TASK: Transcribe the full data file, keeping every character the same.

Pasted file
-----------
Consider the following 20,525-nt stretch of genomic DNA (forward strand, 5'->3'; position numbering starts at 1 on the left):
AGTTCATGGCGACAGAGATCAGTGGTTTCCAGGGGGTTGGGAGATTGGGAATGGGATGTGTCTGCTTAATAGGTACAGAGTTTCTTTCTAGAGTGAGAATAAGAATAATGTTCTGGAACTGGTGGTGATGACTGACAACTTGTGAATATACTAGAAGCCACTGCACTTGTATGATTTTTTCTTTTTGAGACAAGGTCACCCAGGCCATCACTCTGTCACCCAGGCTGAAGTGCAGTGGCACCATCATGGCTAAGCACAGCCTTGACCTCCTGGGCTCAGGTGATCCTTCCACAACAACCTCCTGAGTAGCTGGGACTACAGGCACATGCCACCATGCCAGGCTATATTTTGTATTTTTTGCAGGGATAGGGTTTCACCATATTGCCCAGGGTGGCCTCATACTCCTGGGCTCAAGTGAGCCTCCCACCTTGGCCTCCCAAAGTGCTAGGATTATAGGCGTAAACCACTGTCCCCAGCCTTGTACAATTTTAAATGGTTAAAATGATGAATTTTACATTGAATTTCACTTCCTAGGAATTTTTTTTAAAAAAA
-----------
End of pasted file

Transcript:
Consider the following 20,525-nt stretch of genomic DNA (forward strand, 5'->3'; position numbering starts at 1 on the left):
AGTTCATGGCGACAGAGATCAGTGGTTTCCAGGGGGTTGGGAGATTGGGAATGGGATGTGTCTGCTTAATAGGTACAGAGTTTCTTTCTAGAGTGAGAATAAGAATAATGTTCTGGAACTGGTGGTGATGACTGACAACTTGTGAATATACTAGAAGCCACTGCACTTGTATGATTTTTTCTTTTTGAGACAAGGTCACCCAGGCCATCACTCTGTCACCCAGGCTGAAGTGCAGTGGCACCATCATGGCTAAGCACAGCCTTGACCTCCTGGGCTCAGGTGATCCTTCCACAACAACCTCCTGAGTAGCTGGGACTACAGGCACATGCCACCATGCCAGGCTATATTTTGTATTTTTTGCAGGGATAGGGTTTCACCATATTGCCCAGGGTGGCCTCATACTCCTGGGCTCAAGTGAGCCTCCCACCTTGGCCTCCCAAAGTGCTAGGATTATAGGCGTAAACCACTGTCCCCAGCCTTGTACAATTTTAAATGGTTAAAATGATGAATTTTACATTGAATTTCACTTCCTAGGAATTTTTTTTAAAAAAA